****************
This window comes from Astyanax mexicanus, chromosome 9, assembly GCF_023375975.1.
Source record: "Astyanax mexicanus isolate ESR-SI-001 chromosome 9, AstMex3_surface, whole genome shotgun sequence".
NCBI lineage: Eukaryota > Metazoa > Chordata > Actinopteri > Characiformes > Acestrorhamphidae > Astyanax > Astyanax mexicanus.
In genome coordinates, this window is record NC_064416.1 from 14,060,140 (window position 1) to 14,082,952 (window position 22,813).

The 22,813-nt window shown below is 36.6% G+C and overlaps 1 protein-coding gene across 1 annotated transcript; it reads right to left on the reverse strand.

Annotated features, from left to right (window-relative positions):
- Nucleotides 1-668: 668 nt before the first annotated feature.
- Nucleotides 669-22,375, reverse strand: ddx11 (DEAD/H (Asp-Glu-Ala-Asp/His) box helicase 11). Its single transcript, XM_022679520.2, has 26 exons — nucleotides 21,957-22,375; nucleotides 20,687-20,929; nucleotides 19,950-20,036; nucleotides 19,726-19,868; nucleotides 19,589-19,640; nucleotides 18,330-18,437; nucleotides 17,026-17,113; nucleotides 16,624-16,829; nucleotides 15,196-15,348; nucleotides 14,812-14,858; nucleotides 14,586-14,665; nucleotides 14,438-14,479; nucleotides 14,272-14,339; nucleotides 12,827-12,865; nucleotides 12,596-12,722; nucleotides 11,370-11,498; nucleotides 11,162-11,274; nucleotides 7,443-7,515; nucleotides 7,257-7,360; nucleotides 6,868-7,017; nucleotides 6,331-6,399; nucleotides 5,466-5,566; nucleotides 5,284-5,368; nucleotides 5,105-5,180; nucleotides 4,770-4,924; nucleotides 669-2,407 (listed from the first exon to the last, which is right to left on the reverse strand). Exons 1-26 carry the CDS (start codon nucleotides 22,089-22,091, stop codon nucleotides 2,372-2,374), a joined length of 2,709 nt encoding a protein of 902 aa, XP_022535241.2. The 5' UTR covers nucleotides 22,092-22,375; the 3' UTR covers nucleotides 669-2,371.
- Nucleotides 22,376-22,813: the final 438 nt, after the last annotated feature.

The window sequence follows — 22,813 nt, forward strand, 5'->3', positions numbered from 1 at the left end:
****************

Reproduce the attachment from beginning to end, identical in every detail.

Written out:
This window comes from Astyanax mexicanus, chromosome 9, assembly GCF_023375975.1.
Source record: "Astyanax mexicanus isolate ESR-SI-001 chromosome 9, AstMex3_surface, whole genome shotgun sequence".
NCBI lineage: Eukaryota > Metazoa > Chordata > Actinopteri > Characiformes > Acestrorhamphidae > Astyanax > Astyanax mexicanus.
In genome coordinates, this window is record NC_064416.1 from 14,060,140 (window position 1) to 14,082,952 (window position 22,813).

The 22,813-nt window shown below is 36.6% G+C and overlaps 1 protein-coding gene across 1 annotated transcript; it reads right to left on the reverse strand.

Annotated features, from left to right (window-relative positions):
- Nucleotides 1-668: 668 nt before the first annotated feature.
- Nucleotides 669-22,375, reverse strand: ddx11 (DEAD/H (Asp-Glu-Ala-Asp/His) box helicase 11). Its single transcript, XM_022679520.2, has 26 exons — nucleotides 21,957-22,375; nucleotides 20,687-20,929; nucleotides 19,950-20,036; nucleotides 19,726-19,868; nucleotides 19,589-19,640; nucleotides 18,330-18,437; nucleotides 17,026-17,113; nucleotides 16,624-16,829; nucleotides 15,196-15,348; nucleotides 14,812-14,858; nucleotides 14,586-14,665; nucleotides 14,438-14,479; nucleotides 14,272-14,339; nucleotides 12,827-12,865; nucleotides 12,596-12,722; nucleotides 11,370-11,498; nucleotides 11,162-11,274; nucleotides 7,443-7,515; nucleotides 7,257-7,360; nucleotides 6,868-7,017; nucleotides 6,331-6,399; nucleotides 5,466-5,566; nucleotides 5,284-5,368; nucleotides 5,105-5,180; nucleotides 4,770-4,924; nucleotides 669-2,407 (listed from the first exon to the last, which is right to left on the reverse strand). Exons 1-26 carry the CDS (start codon nucleotides 22,089-22,091, stop codon nucleotides 2,372-2,374), a joined length of 2,709 nt encoding a protein of 902 aa, XP_022535241.2. The 5' UTR covers nucleotides 22,092-22,375; the 3' UTR covers nucleotides 669-2,371.
- Nucleotides 22,376-22,813: the final 438 nt, after the last annotated feature.

The window sequence follows — 22,813 nt, forward strand, 5'->3', positions numbered from 1 at the left end: